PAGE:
Bass-heavy and bombastic, frenetic yet lush, the music of Slumberjack is born from its Perth-based creators’ passion for contrast. Made up of DJ/producers Morgan Then (a 23-year-old Borneo-bred classically trained pianist and former world-music artist) and Fletcher Ehlers (a 21-year-old Australia native who taught himself to make electronic music at age 11), the duo dig into their disparate backgrounds to push into thrillingly original sonic territory. Read More...
Bass-heavy and bombastic, frenetic yet lush, the music of Slumberjack is born from its Perth-based creators’ passion for contrast. Made up of DJ/producers Morgan Then (a 23-year-old Borneo-bred classically trained pianist and former world-music artist) and Fletcher Ehlers (a 21-year-old Australia native who taught himself to make electronic music at age 11), the duo dig into their disparate backgrounds to push into thrillingly original sonic territory. On their debut EP Slumberjack (Onelove), that dynamic reveals itself in lead single “Body Cry” (a melody-driven EDM-meets-R&B fusion included in the weekly “Skrillex Selects” SoundCloud playlist series last year) and its follow-up “Horus” (a heavy-hitting and hypnotic Eastern-flavored track that climbed to #1 on Hype Machine). With the EP hitting #2 on the iTunes electronic chart soon after its November 2014 release, Slumberjack are emerging as one of the most exciting and daringly creative acts within Australia’s electronic music scene.
Both former winners of the Limelite DJ Competition, Then and Ehlers met in 2012 and formed Slumberjack the following year. Initially honing their production skills by making remixes (an art form they continue to explore with tracks like their late-2014 future-bass remix of Alison Wonderland’s “Cold”), the two quickly went on to shape their own sound by playing off the dichotomies at the heart of their collaboration. “Because I’m classically trained I’m bound by the rules of music theory, whereas Fletch goes by the feel of the music—if it feels right, it is right,” says Then, who began studying classical piano at age 13. The result: an elaborately textured, artfully crafted brand of electronic music that’s kaleidoscopic in sound and intense in energy. Steadily building a following through their “Slumbercams” (social-media-shared hangout footage of Then and Ehlers) and a self-financed tour around Australia (“We stayed in a lot of horrible motels and ate a lot of microwaved eggs—it was grim,” says Ehlers), Slumberjack released their breakthrough single “Felon” through Perth-based collective Die High Records in June 2014. One month later, the duo signed to Onelove and set to work on their self-titled debut. By the end of the year they’d not only taken the stage at Stereosonic, but also racked up about 2.5 million plays on SoundCloud and made their way into major rotation on the Australian national radio station Triple J.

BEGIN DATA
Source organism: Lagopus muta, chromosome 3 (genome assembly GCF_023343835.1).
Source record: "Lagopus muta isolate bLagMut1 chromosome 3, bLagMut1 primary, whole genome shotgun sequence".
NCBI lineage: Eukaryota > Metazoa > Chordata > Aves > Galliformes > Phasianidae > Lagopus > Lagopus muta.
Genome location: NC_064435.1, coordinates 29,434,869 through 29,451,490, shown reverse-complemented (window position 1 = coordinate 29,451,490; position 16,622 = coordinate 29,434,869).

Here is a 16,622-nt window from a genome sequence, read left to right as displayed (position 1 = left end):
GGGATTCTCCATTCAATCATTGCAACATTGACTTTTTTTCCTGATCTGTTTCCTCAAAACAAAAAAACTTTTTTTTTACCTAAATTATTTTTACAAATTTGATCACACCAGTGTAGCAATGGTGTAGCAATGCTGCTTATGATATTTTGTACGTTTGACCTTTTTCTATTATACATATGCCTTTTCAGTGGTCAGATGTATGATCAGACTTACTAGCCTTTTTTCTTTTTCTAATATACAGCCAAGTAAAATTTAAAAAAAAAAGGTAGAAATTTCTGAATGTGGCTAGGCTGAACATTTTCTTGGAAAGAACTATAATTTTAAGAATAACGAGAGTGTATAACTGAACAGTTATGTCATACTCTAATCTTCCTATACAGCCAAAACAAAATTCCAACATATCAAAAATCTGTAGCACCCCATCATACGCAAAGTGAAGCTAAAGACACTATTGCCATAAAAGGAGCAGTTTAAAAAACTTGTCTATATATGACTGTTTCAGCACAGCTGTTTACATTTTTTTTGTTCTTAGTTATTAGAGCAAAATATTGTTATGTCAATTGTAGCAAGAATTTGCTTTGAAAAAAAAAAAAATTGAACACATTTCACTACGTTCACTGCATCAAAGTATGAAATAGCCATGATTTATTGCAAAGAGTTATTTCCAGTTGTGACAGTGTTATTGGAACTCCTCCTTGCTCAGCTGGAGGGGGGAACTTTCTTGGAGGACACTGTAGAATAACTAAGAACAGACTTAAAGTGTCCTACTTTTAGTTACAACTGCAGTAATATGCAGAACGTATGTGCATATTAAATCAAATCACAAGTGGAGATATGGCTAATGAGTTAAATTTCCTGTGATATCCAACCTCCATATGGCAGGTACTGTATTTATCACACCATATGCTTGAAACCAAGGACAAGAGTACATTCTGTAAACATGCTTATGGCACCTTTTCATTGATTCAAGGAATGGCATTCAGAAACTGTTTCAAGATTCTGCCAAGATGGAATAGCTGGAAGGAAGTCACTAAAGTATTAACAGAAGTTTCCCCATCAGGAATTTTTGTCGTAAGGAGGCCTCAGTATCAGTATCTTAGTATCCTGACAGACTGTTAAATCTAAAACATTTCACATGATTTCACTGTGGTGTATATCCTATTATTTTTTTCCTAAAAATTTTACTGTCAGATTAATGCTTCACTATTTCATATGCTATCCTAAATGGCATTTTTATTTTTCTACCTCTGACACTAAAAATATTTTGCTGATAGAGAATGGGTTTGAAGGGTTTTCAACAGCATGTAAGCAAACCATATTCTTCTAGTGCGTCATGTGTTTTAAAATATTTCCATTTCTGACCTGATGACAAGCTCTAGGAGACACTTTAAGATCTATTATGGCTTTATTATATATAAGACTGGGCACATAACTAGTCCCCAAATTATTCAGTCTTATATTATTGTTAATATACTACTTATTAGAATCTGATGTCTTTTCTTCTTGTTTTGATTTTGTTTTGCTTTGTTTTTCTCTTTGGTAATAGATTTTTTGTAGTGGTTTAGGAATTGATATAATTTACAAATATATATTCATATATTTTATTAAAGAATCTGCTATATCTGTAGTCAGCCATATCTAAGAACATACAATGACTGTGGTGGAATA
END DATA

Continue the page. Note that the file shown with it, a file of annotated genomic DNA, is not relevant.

Working out of their self-built home studios, Then and Ehlers thrive on constant creation. “We really get a rush out of making beats,” says Ehlers. “I love being able to turn to Morgan and say ‘Check this out’ and have him add to what I’ve done, and just keep the energy going back and forth.” And with their dream collaborators including Italian pianist/composer Ludovico Einaudi, the two make a point of mining inspiration from the most unlikely places. “We’re influenced by a lot of things that most people wouldn’t even consider music, stuff like film scores and Mongolian prayer music and Gregorian chants,” Then says. Along with spurring Then and Ehlers on to experiment with new sounds (such as their castanet-mimicking tongue-clicking on “Horus”), that sense of adventurousness allows Slumberjack to fulfill one of their central missions as artists. “We try to strike a balance between creating something really fun and introducing people to things they’d normally disregard,” says Then. “We want to be vessel or a medium for our fans to learn about different music, to loosen up a little and open their minds and discover something new and amazing they might not get to experience otherwise.”